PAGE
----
At the request of the Government of Côte d'Ivoire, UN Environment carried out an independent scientific environmental audit of the sites in and around Abidjan that were affected by the dumping of toxic wastes from the “Probo Koala” ship in 2006. The objective was to determine if these sites continued to pose risks to the environment or to public health, and to make recommendations about additional or corrective clean-up measures that would be needed in case contamination was detected. A UN Environment team of four international experts was deployed to Abidjan in July 2016 to undertake sampling of soil, water, air, sediment, molluscs, fruit and vegetables at 18 sites considered to have been affected by the dumping of toxic wastes, as well as at three control sites.UN Environment deployed teams of international experts to Abidjan in July 2016 and January 2017 to undertake sampling of soil, water, air, sediment, molluscs, fruit and vegetables at 18 sites considered to have been affected by the dumping of toxic wastes, as well as at three control sites. In total, 130 samples were collected and analyzed in internationally accredited laboratories. The full report of this audit presents the results of the laboratory analysis and the conclusions that can be drawn from them. It also provides a series of targeted recommendations to the Government of Côte d’Ivoire.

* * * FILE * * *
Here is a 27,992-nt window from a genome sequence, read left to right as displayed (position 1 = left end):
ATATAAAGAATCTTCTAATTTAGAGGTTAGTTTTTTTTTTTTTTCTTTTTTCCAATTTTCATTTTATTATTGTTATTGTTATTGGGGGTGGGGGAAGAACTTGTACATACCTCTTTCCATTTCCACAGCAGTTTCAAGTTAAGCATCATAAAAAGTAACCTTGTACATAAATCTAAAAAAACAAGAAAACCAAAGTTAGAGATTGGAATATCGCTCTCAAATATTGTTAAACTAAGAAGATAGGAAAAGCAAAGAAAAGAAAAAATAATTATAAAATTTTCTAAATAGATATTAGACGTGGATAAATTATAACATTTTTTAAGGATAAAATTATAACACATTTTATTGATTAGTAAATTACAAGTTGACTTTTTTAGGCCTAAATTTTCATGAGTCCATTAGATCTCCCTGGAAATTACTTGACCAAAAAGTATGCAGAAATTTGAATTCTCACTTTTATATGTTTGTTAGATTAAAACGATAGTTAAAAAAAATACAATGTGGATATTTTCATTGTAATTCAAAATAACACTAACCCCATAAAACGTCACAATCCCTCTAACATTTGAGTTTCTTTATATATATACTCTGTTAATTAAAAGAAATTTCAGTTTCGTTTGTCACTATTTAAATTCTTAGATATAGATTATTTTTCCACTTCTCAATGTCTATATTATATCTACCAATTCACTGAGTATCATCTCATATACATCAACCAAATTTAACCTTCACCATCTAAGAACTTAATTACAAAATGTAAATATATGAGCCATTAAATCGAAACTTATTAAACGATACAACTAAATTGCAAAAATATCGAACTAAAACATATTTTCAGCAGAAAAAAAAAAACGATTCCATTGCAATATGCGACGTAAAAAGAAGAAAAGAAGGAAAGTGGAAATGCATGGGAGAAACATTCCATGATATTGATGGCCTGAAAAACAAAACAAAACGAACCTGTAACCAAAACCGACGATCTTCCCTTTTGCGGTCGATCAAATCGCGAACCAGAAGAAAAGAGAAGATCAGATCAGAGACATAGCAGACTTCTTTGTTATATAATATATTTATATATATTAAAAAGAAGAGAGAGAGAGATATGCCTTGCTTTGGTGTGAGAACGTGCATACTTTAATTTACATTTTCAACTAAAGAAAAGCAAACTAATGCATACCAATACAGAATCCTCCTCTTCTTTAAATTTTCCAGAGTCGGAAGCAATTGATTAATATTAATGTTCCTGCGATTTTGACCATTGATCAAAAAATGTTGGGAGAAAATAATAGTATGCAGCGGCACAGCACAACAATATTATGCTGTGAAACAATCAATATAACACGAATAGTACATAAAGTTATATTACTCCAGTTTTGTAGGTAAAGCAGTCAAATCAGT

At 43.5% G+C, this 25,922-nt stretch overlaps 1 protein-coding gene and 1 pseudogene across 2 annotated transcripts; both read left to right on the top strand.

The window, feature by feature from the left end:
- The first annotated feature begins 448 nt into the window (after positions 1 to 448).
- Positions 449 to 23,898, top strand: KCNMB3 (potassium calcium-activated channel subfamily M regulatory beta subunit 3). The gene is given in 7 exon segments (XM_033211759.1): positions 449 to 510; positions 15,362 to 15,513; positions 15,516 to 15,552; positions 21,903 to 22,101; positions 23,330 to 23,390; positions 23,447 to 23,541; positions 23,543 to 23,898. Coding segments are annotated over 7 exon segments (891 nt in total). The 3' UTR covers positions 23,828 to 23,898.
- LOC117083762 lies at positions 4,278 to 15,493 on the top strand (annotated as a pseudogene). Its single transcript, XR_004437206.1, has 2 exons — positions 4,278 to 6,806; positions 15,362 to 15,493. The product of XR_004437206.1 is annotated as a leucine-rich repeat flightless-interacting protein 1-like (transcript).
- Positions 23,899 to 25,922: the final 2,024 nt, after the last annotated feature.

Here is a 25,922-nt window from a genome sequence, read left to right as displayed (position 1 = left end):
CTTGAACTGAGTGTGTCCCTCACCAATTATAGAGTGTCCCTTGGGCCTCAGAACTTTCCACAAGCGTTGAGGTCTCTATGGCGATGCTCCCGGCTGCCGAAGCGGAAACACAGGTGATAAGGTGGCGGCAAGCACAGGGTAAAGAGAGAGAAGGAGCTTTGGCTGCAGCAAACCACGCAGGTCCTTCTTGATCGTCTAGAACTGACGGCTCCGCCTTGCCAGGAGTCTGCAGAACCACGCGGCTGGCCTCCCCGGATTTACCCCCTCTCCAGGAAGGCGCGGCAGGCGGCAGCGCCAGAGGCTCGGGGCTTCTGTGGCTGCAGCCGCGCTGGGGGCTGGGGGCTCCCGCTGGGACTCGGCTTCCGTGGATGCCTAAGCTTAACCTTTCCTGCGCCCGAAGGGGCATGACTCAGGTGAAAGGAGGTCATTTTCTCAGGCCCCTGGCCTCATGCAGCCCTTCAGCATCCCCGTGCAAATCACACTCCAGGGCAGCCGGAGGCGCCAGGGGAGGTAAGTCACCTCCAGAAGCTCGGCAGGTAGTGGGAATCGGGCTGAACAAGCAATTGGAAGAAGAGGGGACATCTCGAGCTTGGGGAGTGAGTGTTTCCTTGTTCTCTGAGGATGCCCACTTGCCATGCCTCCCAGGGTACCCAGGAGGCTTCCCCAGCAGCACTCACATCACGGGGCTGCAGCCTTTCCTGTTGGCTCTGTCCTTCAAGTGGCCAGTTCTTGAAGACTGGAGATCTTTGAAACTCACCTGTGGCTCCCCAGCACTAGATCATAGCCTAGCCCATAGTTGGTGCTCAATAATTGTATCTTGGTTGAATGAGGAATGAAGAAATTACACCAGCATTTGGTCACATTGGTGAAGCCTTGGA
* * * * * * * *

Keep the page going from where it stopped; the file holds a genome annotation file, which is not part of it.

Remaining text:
Author: Amnesty International